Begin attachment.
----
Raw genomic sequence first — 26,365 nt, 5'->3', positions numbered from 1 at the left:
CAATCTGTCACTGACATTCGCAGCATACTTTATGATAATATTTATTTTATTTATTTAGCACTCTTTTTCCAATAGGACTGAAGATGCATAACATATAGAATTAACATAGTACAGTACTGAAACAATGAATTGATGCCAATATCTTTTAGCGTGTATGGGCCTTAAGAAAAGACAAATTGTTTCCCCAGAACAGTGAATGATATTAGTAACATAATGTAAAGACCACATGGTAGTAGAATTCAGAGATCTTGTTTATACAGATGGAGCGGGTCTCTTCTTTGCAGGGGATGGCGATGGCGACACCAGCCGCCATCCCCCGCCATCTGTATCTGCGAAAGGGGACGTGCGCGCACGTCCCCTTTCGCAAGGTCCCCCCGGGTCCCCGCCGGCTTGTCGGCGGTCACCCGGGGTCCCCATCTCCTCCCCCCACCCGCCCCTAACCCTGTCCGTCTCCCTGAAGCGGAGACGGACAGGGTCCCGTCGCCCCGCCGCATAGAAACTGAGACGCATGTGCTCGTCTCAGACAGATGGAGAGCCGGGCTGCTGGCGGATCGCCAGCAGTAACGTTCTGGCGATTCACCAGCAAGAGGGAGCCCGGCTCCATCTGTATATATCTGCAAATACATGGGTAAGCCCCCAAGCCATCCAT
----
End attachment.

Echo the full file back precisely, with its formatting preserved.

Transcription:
Raw genomic sequence first — 26,365 nt, 5'->3', positions numbered from 1 at the left:
CAATCTGTCACTGACATTCGCAGCATACTTTATGATAATATTTATTTTATTTATTTAGCACTCTTTTTCCAATAGGACTGAAGATGCATAACATATAGAATTAACATAGTACAGTACTGAAACAATGAATTGATGCCAATATCTTTTAGCGTGTATGGGCCTTAAGAAAAGACAAATTGTTTCCCCAGAACAGTGAATGATATTAGTAACATAATGTAAAGACCACATGGTAGTAGAATTCAGAGATCTTGTTTATACAGATGGAGCGGGTCTCTTCTTTGCAGGGGATGGCGATGGCGACACCAGCCGCCATCCCCCGCCATCTGTATCTGCGAAAGGGGACGTGCGCGCACGTCCCCTTTCGCAAGGTCCCCCCGGGTCCCCGCCGGCTTGTCGGCGGTCACCCGGGGTCCCCATCTCCTCCCCCCACCCGCCCCTAACCCTGTCCGTCTCCCTGAAGCGGAGACGGACAGGGTCCCGTCGCCCCGCCGCATAGAAACTGAGACGCATGTGCTCGTCTCAGACAGATGGAGAGCCGGGCTGCTGGCGGATCGCCAGCAGTAACGTTCTGGCGATTCACCAGCAAGAGGGAGCCCGGCTCCATCTGTATATATCTGCAAATACATGGGTAAGCCCCCAAGCCATCCAT